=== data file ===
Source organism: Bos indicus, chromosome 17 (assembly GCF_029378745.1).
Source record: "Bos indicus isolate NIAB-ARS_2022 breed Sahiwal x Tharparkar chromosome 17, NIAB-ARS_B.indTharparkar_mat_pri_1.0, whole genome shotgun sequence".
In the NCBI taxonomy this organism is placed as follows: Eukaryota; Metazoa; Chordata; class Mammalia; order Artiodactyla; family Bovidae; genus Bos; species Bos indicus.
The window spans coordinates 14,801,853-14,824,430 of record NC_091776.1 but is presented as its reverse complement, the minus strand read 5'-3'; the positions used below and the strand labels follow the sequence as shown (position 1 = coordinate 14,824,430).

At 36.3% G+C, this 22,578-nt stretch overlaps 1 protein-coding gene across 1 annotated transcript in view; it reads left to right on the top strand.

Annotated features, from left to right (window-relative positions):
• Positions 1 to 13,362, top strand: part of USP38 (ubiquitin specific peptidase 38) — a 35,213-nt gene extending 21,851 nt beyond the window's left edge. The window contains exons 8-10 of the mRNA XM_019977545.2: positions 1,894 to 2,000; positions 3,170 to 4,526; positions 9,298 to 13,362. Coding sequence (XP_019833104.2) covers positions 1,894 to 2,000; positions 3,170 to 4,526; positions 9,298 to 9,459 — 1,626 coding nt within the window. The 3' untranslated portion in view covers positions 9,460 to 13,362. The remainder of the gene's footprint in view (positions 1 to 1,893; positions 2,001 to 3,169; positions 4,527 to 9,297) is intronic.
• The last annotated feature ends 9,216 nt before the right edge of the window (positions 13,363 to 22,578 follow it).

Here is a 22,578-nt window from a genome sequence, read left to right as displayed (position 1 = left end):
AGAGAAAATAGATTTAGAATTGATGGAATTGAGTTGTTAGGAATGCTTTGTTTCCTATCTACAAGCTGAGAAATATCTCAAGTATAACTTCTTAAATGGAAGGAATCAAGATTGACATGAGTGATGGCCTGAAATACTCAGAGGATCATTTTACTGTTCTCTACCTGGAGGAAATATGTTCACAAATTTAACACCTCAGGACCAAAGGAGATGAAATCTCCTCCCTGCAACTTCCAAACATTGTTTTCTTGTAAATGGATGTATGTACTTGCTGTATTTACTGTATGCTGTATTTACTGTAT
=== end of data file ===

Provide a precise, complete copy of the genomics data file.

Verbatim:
Source organism: Bos indicus, chromosome 17 (assembly GCF_029378745.1).
Source record: "Bos indicus isolate NIAB-ARS_2022 breed Sahiwal x Tharparkar chromosome 17, NIAB-ARS_B.indTharparkar_mat_pri_1.0, whole genome shotgun sequence".
In the NCBI taxonomy this organism is placed as follows: Eukaryota; Metazoa; Chordata; class Mammalia; order Artiodactyla; family Bovidae; genus Bos; species Bos indicus.
The window spans coordinates 14,801,853-14,824,430 of record NC_091776.1 but is presented as its reverse complement, the minus strand read 5'-3'; the positions used below and the strand labels follow the sequence as shown (position 1 = coordinate 14,824,430).

At 36.3% G+C, this 22,578-nt stretch overlaps 1 protein-coding gene across 1 annotated transcript in view; it reads left to right on the top strand.

Annotated features, from left to right (window-relative positions):
• Positions 1 to 13,362, top strand: part of USP38 (ubiquitin specific peptidase 38) — a 35,213-nt gene extending 21,851 nt beyond the window's left edge. The window contains exons 8-10 of the mRNA XM_019977545.2: positions 1,894 to 2,000; positions 3,170 to 4,526; positions 9,298 to 13,362. Coding sequence (XP_019833104.2) covers positions 1,894 to 2,000; positions 3,170 to 4,526; positions 9,298 to 9,459 — 1,626 coding nt within the window. The 3' untranslated portion in view covers positions 9,460 to 13,362. The remainder of the gene's footprint in view (positions 1 to 1,893; positions 2,001 to 3,169; positions 4,527 to 9,297) is intronic.
• The last annotated feature ends 9,216 nt before the right edge of the window (positions 13,363 to 22,578 follow it).

Here is a 22,578-nt window from a genome sequence, read left to right as displayed (position 1 = left end):
AGAGAAAATAGATTTAGAATTGATGGAATTGAGTTGTTAGGAATGCTTTGTTTCCTATCTACAAGCTGAGAAATATCTCAAGTATAACTTCTTAAATGGAAGGAATCAAGATTGACATGAGTGATGGCCTGAAATACTCAGAGGATCATTTTACTGTTCTCTACCTGGAGGAAATATGTTCACAAATTTAACACCTCAGGACCAAAGGAGATGAAATCTCCTCCCTGCAACTTCCAAACATTGTTTTCTTGTAAATGGATGTATGTACTTGCTGTATTTACTGTATGCTGTATTTACTGTAT